A new poll conducted by Associated Press (AP) released Saturday finds that 51% of Americans harbor prejudice against blacks, and many have the same feelings about Hispanics. The pollsters also believe that prejudice is costing President Obama at least 5% of the vote. So who is surprised?
The poll showed that 51% of Americans now express explicit anti-black attitudes, compared with 48% in a similar 2008 survey. When measured by an implicit racial attitudes test, the number of Americans with anti-black sentiments jumped to 56%, up from 49% during the last presidential election. In both tests, the share of Americans expressing pro-black attitudes fell.
“As much as we’d hope the impact of race would decline over time … it appears the impact of anti-black sentiment on voting is about the same as it was four years ago,” said Jon Krosnick, a Stanford University professor who worked with AP to develop the survey.
Most Americans expressed anti-Hispanic sentiments, too. In an earlier AP survey in 2011, 52% of non-Hispanic whites expressed anti-Hispanic attitudes. That figure rose to 57% in the implicit test. The survey on Hispanics had no past data for comparison.
The AP surveys were conducted with researchers from Stanford University, the University of Michigan and NORC at the University of Chicago.
Republicans were much more likely than Democrats to express racial prejudice in the questions measuring explicit racism. In the poll 79% of Republicans compared with 32% of Democrats expressed racism in explicit questions. The implicit test found less difference between the two parties. That test showed a majority of both Democrats and Republicans held anti-black feelings (55% of Democrats, 64% of Republicans, and 49% of independents.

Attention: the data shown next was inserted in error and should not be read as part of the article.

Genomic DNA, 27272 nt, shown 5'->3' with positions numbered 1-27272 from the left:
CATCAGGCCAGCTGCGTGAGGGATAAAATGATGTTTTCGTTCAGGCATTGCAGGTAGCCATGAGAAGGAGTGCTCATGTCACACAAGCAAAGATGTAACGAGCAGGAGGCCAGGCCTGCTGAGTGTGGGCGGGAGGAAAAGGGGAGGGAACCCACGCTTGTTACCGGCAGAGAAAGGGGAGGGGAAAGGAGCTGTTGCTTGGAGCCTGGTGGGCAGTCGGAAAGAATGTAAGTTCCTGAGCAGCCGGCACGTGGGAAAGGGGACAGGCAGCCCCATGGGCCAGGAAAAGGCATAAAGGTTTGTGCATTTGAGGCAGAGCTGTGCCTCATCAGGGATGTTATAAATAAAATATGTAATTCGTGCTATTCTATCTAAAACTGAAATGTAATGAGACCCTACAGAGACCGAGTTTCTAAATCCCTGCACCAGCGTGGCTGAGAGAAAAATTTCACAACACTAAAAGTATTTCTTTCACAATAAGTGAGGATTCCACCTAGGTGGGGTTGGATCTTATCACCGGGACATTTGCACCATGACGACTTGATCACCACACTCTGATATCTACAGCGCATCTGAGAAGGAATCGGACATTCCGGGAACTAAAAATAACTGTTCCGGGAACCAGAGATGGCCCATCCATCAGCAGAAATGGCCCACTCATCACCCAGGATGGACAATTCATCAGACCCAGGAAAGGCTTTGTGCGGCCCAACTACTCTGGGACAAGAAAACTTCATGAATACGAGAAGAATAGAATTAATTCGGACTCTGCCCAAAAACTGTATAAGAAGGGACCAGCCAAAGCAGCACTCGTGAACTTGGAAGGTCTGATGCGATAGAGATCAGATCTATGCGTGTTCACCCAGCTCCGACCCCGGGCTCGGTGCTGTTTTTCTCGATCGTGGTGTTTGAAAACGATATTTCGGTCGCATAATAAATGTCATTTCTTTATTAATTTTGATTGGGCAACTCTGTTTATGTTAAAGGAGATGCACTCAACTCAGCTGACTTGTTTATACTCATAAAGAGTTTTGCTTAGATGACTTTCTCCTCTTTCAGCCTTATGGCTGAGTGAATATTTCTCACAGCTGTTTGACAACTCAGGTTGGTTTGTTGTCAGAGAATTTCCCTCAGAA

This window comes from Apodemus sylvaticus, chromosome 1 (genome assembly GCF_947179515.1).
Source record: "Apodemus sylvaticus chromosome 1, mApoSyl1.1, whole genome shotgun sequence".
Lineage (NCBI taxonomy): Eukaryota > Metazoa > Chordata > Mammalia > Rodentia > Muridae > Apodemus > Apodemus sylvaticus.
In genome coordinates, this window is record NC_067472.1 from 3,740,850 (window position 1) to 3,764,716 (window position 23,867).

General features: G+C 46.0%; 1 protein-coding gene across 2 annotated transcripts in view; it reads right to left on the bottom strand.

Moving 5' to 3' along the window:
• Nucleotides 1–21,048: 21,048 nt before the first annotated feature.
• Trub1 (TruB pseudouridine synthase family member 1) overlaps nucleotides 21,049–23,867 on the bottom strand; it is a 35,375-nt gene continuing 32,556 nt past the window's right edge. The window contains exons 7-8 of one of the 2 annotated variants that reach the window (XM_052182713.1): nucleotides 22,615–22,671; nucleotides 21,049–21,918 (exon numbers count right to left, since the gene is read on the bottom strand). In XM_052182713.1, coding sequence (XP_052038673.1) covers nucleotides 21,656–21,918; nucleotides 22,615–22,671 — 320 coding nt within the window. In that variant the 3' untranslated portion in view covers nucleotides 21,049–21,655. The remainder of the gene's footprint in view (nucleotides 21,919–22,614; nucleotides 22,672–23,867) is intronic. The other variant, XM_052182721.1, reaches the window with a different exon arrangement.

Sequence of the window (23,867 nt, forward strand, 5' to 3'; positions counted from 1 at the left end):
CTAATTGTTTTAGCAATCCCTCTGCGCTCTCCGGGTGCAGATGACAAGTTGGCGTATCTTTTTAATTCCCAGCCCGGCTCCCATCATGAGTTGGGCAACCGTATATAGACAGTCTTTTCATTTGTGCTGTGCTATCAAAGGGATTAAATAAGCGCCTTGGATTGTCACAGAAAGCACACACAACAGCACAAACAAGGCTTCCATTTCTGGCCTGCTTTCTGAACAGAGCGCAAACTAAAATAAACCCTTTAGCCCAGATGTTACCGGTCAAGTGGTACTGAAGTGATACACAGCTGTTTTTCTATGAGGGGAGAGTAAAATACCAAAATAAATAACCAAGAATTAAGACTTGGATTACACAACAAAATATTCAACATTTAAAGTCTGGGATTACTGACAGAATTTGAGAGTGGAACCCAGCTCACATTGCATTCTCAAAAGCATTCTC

In 2008 when the nation elected its first African-American president, many thought that the days of racism were behind us. They thought the country turned away from its racially charged past of slavery and Jim Crow. This was short lived because there was a backlash as many whites resented seeing a black man occupying the White House. The AP poll just puts a number on it.
Experts on race said they were not surprised by the findings. Jelani Cobb, professor of history and director of the Institute for African-American Studies at the University of Connecticut told AP “We have this false idea that there is uniformity in progress and that things change in one big step. That is not the way history has worked. When we’ve seen progress, we’ve also seen backlash.”
In major cities when an African-American was elected mayor, he or she usually received 20% of the white vote in their first election, but the percent of whites (who did not flee the city) that voted for that mayor went up the second time. That has not happened with President Obama. There are reasons why.
First of all, just as Nixon exploited white backlash over the civil rights movement with his “Southern strategy,” Republicans are exploiting existing racism and backlash to gin up opposition to President Obama. They began with challenging his right to even be president by accusing him of being born in Kenya. To this day despite the release of his birth certificate, Republicans including a “joking” Mitt Romney continue to make veiled references to his citizenship. Nearly 40% of Republicans believe Obama was born in Kenya.
Secondly, they have reinforced the false notion that because his middle name is Hussein, he is a Muslim. Nearly half of Republicans still believe the president is a Muslim, not a Christian.
Tea Party activists, financed by lobbyists and special interests and encouraged by the Republican Party, use posters depicting President Obama as Hitler, as an ape, and worse. These circulate through e-mail, social media, and on Fox News. These explicitly racist symbols reinforce the race hatred that existed in 2008, and make it worse. They inflame backlash against Obama who they defined as—a foreign-born Muslim who has no legal right to be president, and who taking the job away from a legitimate Christian (and white) American.
The presidential race is a virtual tie. It may come down to recounts and contested ballots in just a few counties, and may ultimately be decided, not by voters, but by Congress or the Supreme Court. It is tragic that in 2012 we are even talking about race, or needing to poll on it. The poll confirms what we all know—we are still a racially divided country.
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